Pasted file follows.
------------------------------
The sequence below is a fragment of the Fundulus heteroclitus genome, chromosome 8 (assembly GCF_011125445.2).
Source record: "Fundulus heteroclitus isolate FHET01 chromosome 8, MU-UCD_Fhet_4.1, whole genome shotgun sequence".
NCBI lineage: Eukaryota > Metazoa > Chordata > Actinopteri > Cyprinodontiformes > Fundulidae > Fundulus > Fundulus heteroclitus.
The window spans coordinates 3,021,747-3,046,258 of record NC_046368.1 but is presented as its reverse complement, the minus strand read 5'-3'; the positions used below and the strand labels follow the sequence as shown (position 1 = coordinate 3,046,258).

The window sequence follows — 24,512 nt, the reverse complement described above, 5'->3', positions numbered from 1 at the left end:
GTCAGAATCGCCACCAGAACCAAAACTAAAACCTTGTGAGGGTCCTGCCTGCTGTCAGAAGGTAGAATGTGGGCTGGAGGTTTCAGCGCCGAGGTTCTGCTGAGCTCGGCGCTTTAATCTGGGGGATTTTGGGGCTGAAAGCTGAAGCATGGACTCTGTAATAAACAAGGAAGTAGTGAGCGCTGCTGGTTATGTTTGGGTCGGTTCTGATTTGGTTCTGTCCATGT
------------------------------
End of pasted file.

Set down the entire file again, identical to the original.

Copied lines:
The sequence below is a fragment of the Fundulus heteroclitus genome, chromosome 8 (assembly GCF_011125445.2).
Source record: "Fundulus heteroclitus isolate FHET01 chromosome 8, MU-UCD_Fhet_4.1, whole genome shotgun sequence".
NCBI lineage: Eukaryota > Metazoa > Chordata > Actinopteri > Cyprinodontiformes > Fundulidae > Fundulus > Fundulus heteroclitus.
The window spans coordinates 3,021,747-3,046,258 of record NC_046368.1 but is presented as its reverse complement, the minus strand read 5'-3'; the positions used below and the strand labels follow the sequence as shown (position 1 = coordinate 3,046,258).

The window sequence follows — 24,512 nt, the reverse complement described above, 5'->3', positions numbered from 1 at the left end:
GTCAGAATCGCCACCAGAACCAAAACTAAAACCTTGTGAGGGTCCTGCCTGCTGTCAGAAGGTAGAATGTGGGCTGGAGGTTTCAGCGCCGAGGTTCTGCTGAGCTCGGCGCTTTAATCTGGGGGATTTTGGGGCTGAAAGCTGAAGCATGGACTCTGTAATAAACAAGGAAGTAGTGAGCGCTGCTGGTTATGTTTGGGTCGGTTCTGATTTGGTTCTGTCCATGT